The 2020s will see electric vehicle deployment on a massive scale as a part of our energy transition away from fossil fuels.So, You Want to Make Batteries Too?
The month of May at the Institute of the Americas is synonymous with our annual La Jolla Energy Conference. This year, as most of you know, meant the Virtual La Jolla Conference. We were very pleased to be able to pivot and host our XXIX La Jolla Conference online. The virtual platform allowed for a weeklong program accessible by a far greater number of attendees from across the hemisphere and globe.
We were extremely pleased with the topics, panels, level of discussion and high-level of engagement from the online attendees. We know that the move to an online event eliminated many of the La Jolla Conference’s most cherished elements, but we would like to thank our panelists, speakers, partners and participants for ensuring that our focus on high-level policy and investment discourse in a relaxed and friendly setting was alive and well.
We were also pleased to publish two reports in advance of the La Jolla Conference in an effort to foster dialogue on cross-cutting issues of natural gas and LNG, but also an excellent and rigorous analysis of the economic arguments and technical elements associated with renewable energy deployment in Mexico.
Despite the online setting, we feel this year’s discussions again served to foster high-level public-private dialogue on the future of the hemisphere’s energy sector, particularly in the wake of the COVID-19 pandemic and global oil price shock. The La Jolla Conference remains the linchpin for the Institute of the Americas objective of serving as an honest broker of policy and investment debates surrounding the hemisphere’s most critical energy and sustainability issues, whether online or, hopefully again soon, through our in-person events.
Stay tuned for our La Jolla Conference report. In the meantime, check out the recordings from many of the sessions, as well as the plethora of articles and media stories derived from discussions at the Virtual La Jolla Conference.
Clean energy in Mexico will be the topic for our next major webinar series, in collaboration with the Mexico Institute at the Wilson Center. The series will launch on June 11 with John McNeece presenting a summary of our jointly-published paper “The Economic and Strategic Arguments for Renewable Energy in Mexico.” Mexico’s power sector was also the theme of Jeremy Martin’s commentary written for the Inter-American Dialogue Energy Advisor Newsletter.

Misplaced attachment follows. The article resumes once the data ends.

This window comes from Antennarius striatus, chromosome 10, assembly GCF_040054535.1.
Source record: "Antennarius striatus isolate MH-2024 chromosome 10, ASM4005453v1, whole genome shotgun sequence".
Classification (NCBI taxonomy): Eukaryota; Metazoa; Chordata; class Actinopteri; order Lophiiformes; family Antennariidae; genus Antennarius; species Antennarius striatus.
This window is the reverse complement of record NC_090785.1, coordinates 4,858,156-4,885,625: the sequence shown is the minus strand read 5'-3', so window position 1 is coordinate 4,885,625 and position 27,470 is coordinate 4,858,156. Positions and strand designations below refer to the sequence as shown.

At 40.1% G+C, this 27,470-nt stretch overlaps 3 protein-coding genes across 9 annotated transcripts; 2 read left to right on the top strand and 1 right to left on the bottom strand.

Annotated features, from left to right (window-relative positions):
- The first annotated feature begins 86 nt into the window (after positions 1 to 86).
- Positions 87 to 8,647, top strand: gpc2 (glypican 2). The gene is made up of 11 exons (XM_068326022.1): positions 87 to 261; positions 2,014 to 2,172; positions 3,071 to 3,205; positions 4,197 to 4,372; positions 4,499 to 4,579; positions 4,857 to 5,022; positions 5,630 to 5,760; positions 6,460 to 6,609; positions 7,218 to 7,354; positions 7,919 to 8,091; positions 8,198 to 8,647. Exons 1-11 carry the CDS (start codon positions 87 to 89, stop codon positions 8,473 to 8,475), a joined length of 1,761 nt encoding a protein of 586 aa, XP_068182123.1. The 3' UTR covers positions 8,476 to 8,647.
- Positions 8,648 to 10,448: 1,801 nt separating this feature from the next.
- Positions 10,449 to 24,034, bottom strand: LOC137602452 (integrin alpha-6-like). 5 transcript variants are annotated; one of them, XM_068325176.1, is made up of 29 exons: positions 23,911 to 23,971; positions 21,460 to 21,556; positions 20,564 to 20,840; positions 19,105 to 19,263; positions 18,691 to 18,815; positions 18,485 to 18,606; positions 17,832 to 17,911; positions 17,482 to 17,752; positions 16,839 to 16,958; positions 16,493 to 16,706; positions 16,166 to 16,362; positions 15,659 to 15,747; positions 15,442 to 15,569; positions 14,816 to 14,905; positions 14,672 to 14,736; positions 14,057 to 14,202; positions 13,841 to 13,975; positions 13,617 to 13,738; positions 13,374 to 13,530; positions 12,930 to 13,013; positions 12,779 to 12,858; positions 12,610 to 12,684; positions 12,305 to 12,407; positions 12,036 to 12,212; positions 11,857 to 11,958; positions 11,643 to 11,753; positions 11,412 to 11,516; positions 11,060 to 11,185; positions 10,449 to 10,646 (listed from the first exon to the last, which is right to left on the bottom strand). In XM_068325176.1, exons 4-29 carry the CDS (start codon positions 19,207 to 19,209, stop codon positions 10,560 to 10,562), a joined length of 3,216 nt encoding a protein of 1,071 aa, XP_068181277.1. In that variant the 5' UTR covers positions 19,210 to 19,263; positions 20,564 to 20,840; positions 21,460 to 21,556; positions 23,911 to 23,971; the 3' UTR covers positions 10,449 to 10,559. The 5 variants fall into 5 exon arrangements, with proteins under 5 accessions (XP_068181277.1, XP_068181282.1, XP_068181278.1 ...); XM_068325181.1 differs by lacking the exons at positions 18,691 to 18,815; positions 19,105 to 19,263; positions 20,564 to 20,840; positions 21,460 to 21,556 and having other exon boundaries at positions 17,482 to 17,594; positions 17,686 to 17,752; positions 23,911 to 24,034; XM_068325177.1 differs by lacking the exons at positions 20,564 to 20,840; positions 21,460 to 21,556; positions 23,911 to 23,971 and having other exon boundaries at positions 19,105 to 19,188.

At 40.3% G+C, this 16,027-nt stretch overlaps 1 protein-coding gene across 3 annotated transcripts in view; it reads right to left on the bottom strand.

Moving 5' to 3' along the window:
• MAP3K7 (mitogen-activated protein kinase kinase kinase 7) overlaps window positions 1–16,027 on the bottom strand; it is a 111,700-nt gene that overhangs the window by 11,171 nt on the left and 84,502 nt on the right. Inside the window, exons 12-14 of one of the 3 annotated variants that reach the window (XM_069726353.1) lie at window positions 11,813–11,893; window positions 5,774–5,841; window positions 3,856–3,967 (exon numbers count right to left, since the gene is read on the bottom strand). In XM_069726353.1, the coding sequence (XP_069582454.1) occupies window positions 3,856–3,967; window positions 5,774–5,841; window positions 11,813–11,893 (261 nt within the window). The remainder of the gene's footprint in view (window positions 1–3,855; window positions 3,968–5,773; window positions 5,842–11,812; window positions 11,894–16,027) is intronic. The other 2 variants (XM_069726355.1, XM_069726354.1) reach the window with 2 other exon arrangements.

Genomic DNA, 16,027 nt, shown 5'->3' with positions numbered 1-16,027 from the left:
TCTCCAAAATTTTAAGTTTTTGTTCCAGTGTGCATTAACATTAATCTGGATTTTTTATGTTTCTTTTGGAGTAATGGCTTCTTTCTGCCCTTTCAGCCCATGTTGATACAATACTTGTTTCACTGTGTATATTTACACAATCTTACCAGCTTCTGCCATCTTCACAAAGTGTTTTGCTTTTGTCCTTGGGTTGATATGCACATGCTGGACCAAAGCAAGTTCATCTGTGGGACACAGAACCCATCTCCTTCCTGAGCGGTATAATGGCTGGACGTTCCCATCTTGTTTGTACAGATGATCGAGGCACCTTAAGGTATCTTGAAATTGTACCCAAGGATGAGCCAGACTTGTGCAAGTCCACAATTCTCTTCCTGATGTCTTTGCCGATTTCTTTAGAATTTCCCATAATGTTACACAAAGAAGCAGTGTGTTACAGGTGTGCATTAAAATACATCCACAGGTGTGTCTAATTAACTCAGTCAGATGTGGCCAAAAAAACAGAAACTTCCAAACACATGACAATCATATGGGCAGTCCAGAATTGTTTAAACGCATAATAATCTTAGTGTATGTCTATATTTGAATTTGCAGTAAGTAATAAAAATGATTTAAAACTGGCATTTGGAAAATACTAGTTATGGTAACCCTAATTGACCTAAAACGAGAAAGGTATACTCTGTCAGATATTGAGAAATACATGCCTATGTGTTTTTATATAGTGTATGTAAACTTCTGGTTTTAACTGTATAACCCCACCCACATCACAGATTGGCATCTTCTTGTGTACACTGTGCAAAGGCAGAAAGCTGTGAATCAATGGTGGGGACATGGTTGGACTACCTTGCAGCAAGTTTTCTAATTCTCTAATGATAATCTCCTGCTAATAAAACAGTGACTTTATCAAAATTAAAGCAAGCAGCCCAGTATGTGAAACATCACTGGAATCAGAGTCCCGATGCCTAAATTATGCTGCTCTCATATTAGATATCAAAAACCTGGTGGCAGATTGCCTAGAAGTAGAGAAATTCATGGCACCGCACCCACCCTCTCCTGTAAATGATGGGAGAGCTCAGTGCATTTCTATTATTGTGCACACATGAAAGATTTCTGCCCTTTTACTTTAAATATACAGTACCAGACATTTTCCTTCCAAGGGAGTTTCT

Prior to the Virtual La Jolla Conference, we concluded our Critical Minerals and the Energy Transition webinar series in collaboration with the Payne Institute with a presentation by Nedal Nassar from the US Geological Survey and discussion of managing risk in critical mineral supply chains.
La Jolla Conference Videos
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Opinion & Analysis
Contact: Jacqueline SanchezPresentstion (pdf)
Mineral commodities play a vital role in the energy sector and that role will certainly increase with the transition to renewable energy technologies. Yet, as the COVID-19 pandemic has painfully highlighted, global supply chains of mineral commodities are susceptible to supply disruptions.
In a recently published article, Nedal Nassar and colleagues examine the risk of a mineral commodity supply disruption to the manufacturing sector in the United States. They identify a subset of commodities, including cobalt, tungsten, and the rare-earth elements, whose supply disruption poses the greatest risk.
This analysis will be the focus of the next installment of the joint Institute of the Americas and Payne Institute for Public Policy “Critical Minerals and the Energy Transition” webinar series.
The webinar will feature a presentation by Nedal Nassar, Chief of the Materials Flow Analysis Section of the National Minerals Information Center at the United States Geological Survey.
He will share details of their analysis of the risk facing the US’s manufacturing sector and highlight steps that the Federal government in the United States is taking to reduce that risk.
The webinar will be held Tuesday, May 7 at 10:00am San Diego (12:00pm Houston; 1:00pm Washington, DC; GMT/UTC – 8 hours). The webinar will include a live Q&A session with the audience.
The Mexican government on May 15 issued new rules forthe operation of the country’s power grid, affecting dozensof renewable energy projects and drawing criticism
Do Mexico’s New Power Sector Rules Favor the State?
Gas Energy Latin America (GELA) paper assessing the recent natural gas dynamics in the Sothern Cone including developments due to the COVID-19 pandemic.
Natural Gas Southern Cone Dynamics and Developement
Mexico has seen a radical change of direction regarding renewable energy since Andrés Manuel López Obrador (AMLO) took office in December 2018.By 2018, Mexico had held three clean energy auctions for the sale of clean energy and related clean energy certificates to CFE, the state-owned power company. An October 2018 press release from the Ministry of Energy noted that as a result of these auctions, Mexico would receive US$8.6 billion in investment, which would be used to develop 65 solar and wind energy projects.The Economic and Strategic Arguments for Renewable Energy in Mexico